Debate continues on 38 Studios two years after failure

Workers remove office items from a building that has housed former Boston Red Sox's pitcher Curt Schilling's video gaming company 38 Studios, in Providence, R.I., Tuesday, May 29, 2012.

NBC 10 News broke the story two years ago Wednesday that 38 Studios was in financial trouble, and the debate over whether to pay off the debt for the failed company continues to this day.

The demise of the video game company came quickly, less than 18 months after $75 million in bonds were sold to bring the company to Rhode Island from Massachusetts.

Curt Schilling had apparently succeeded in everything he'd attempted, especially baseball, where he helped the Red Sox win the World Series in 2004.

Schilling approached then-Rhode Island Gov. Don Carcieri about expanding his video game company into Rhode Island and creating 450 local jobs. The governor pushed for the deal. Within months, the General Assembly passed a bill, and the Economic Development Corp. had sold $75 million dollars of bonds.

Schilling's company moved to Providence in April 2011.

38 Studios released "Kingdoms of Amalur: Reckoning" -- its only title -- in February 2012 to moderate success. But the company ran out of money before it finished building the multiplayer game code-named "Copernicus."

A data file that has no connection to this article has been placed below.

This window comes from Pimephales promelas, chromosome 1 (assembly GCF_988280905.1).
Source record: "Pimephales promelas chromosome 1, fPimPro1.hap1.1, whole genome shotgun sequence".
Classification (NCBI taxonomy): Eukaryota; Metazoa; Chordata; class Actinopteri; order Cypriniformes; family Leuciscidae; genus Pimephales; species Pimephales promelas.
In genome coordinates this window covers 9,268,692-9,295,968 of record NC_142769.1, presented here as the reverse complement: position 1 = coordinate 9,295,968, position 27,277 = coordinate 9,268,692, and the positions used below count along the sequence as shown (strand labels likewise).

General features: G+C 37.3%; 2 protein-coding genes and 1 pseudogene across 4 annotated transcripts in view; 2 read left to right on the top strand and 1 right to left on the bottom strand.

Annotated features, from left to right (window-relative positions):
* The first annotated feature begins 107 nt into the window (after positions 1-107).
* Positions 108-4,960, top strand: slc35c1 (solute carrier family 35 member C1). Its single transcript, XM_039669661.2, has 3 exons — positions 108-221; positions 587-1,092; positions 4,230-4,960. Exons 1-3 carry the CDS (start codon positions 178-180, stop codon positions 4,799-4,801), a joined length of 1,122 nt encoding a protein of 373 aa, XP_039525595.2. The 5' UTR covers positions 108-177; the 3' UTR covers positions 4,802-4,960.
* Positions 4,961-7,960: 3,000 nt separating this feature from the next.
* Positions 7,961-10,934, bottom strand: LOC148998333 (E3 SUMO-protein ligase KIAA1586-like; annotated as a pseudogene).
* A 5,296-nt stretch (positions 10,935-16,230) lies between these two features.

The first notice of trouble came from a conversation with Gov. Lincoln Chafee in May 2012.

"We're always going to work hard to keep Rhode Island businesses solvent. That's what we're doing with 38 Studios," Chafee said at the time.

Employees at the company never received another paycheck and before the end of the month, the building was shuttered.

Chafee has sued former officials at the EDC (since renamed the Commerce Corp.), including director Keith Stokes and deputy director Michael Saul. Stokes has since landed a job with the Mayforth lobbying group. Saul is working for a financial services company, according to its website.

The suit also names Schilling, who only Wednesday sold his house and has reported he is battling an undisclosed cancer.

Carcieri and former House Speaker Gordon Fox are not named in the suit, but the House Oversight Committee has expressed interest in hearing from them as it has begun digging into the process that rushed the loan program through the General Assembly.

Legislators now are debating whether to pay back the bonds. One expert said they should, to keep the state's favorable bond rating, which makes borrowing cheaper.

"If we're going to turn things around and end our economic malaise, we'll need more investment-oriented spending and markets don't forget. We will be a stereotype of what not to do. We cannot afford this," said Leonard Lardaro, a professor of economics at the University of Rhode Island.

38 Studios was a big issue in the governor's race four years ago, and the payment of those bonds is a big issue in this year's election.

The lawsuit and the House Oversight Committee may finally get answers as to whether anybody intentionally deceived lawmakers or the public.

The state police are also investigating.